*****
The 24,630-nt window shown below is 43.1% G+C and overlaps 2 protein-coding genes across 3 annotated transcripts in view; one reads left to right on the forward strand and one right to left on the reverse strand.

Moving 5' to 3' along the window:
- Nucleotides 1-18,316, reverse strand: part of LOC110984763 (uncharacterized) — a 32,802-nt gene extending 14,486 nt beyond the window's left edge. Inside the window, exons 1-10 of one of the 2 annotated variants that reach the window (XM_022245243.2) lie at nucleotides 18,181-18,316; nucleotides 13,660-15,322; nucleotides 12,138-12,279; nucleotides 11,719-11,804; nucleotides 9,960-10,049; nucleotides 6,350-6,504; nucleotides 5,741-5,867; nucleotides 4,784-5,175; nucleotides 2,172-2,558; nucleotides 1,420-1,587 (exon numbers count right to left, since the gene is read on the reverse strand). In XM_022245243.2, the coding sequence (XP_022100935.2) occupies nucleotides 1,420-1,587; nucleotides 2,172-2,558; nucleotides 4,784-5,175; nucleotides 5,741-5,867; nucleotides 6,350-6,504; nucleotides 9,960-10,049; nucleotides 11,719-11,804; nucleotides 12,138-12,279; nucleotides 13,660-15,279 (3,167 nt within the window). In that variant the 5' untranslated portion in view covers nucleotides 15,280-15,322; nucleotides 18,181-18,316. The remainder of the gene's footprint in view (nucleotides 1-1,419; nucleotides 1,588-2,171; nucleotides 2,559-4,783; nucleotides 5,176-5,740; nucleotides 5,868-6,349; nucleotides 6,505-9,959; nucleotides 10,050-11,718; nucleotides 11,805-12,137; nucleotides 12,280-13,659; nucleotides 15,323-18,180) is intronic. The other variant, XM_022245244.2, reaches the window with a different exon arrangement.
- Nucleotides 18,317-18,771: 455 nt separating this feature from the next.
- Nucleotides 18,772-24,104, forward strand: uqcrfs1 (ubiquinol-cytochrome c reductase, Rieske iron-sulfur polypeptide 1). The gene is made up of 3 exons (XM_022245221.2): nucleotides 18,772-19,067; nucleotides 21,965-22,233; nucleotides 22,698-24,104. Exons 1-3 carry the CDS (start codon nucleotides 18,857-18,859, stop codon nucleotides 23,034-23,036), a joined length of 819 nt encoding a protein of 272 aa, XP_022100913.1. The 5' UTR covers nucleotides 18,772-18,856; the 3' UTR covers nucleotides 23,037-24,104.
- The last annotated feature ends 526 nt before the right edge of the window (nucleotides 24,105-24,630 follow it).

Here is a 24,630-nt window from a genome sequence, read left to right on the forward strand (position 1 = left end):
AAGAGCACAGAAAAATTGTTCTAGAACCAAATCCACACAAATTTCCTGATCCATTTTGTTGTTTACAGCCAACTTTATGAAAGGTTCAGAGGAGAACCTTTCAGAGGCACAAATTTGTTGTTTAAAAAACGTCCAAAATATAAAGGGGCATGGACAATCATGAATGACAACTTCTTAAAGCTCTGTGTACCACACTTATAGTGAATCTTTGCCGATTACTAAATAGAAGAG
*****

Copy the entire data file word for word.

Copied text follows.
The 24,630-nt window shown below is 43.1% G+C and overlaps 2 protein-coding genes across 3 annotated transcripts in view; one reads left to right on the forward strand and one right to left on the reverse strand.

Moving 5' to 3' along the window:
- Nucleotides 1-18,316, reverse strand: part of LOC110984763 (uncharacterized) — a 32,802-nt gene extending 14,486 nt beyond the window's left edge. Inside the window, exons 1-10 of one of the 2 annotated variants that reach the window (XM_022245243.2) lie at nucleotides 18,181-18,316; nucleotides 13,660-15,322; nucleotides 12,138-12,279; nucleotides 11,719-11,804; nucleotides 9,960-10,049; nucleotides 6,350-6,504; nucleotides 5,741-5,867; nucleotides 4,784-5,175; nucleotides 2,172-2,558; nucleotides 1,420-1,587 (exon numbers count right to left, since the gene is read on the reverse strand). In XM_022245243.2, the coding sequence (XP_022100935.2) occupies nucleotides 1,420-1,587; nucleotides 2,172-2,558; nucleotides 4,784-5,175; nucleotides 5,741-5,867; nucleotides 6,350-6,504; nucleotides 9,960-10,049; nucleotides 11,719-11,804; nucleotides 12,138-12,279; nucleotides 13,660-15,279 (3,167 nt within the window). In that variant the 5' untranslated portion in view covers nucleotides 15,280-15,322; nucleotides 18,181-18,316. The remainder of the gene's footprint in view (nucleotides 1-1,419; nucleotides 1,588-2,171; nucleotides 2,559-4,783; nucleotides 5,176-5,740; nucleotides 5,868-6,349; nucleotides 6,505-9,959; nucleotides 10,050-11,718; nucleotides 11,805-12,137; nucleotides 12,280-13,659; nucleotides 15,323-18,180) is intronic. The other variant, XM_022245244.2, reaches the window with a different exon arrangement.
- Nucleotides 18,317-18,771: 455 nt separating this feature from the next.
- Nucleotides 18,772-24,104, forward strand: uqcrfs1 (ubiquinol-cytochrome c reductase, Rieske iron-sulfur polypeptide 1). The gene is made up of 3 exons (XM_022245221.2): nucleotides 18,772-19,067; nucleotides 21,965-22,233; nucleotides 22,698-24,104. Exons 1-3 carry the CDS (start codon nucleotides 18,857-18,859, stop codon nucleotides 23,034-23,036), a joined length of 819 nt encoding a protein of 272 aa, XP_022100913.1. The 5' UTR covers nucleotides 18,772-18,856; the 3' UTR covers nucleotides 23,037-24,104.
- The last annotated feature ends 526 nt before the right edge of the window (nucleotides 24,105-24,630 follow it).

Here is a 24,630-nt window from a genome sequence, read left to right on the forward strand (position 1 = left end):
AAGAGCACAGAAAAATTGTTCTAGAACCAAATCCACACAAATTTCCTGATCCATTTTGTTGTTTACAGCCAACTTTATGAAAGGTTCAGAGGAGAACCTTTCAGAGGCACAAATTTGTTGTTTAAAAAACGTCCAAAATATAAAGGGGCATGGACAATCATGAATGACAACTTCTTAAAGCTCTGTGTACCACACTTATAGTGAATCTTTGCCGATTACTAAATAGAAGAG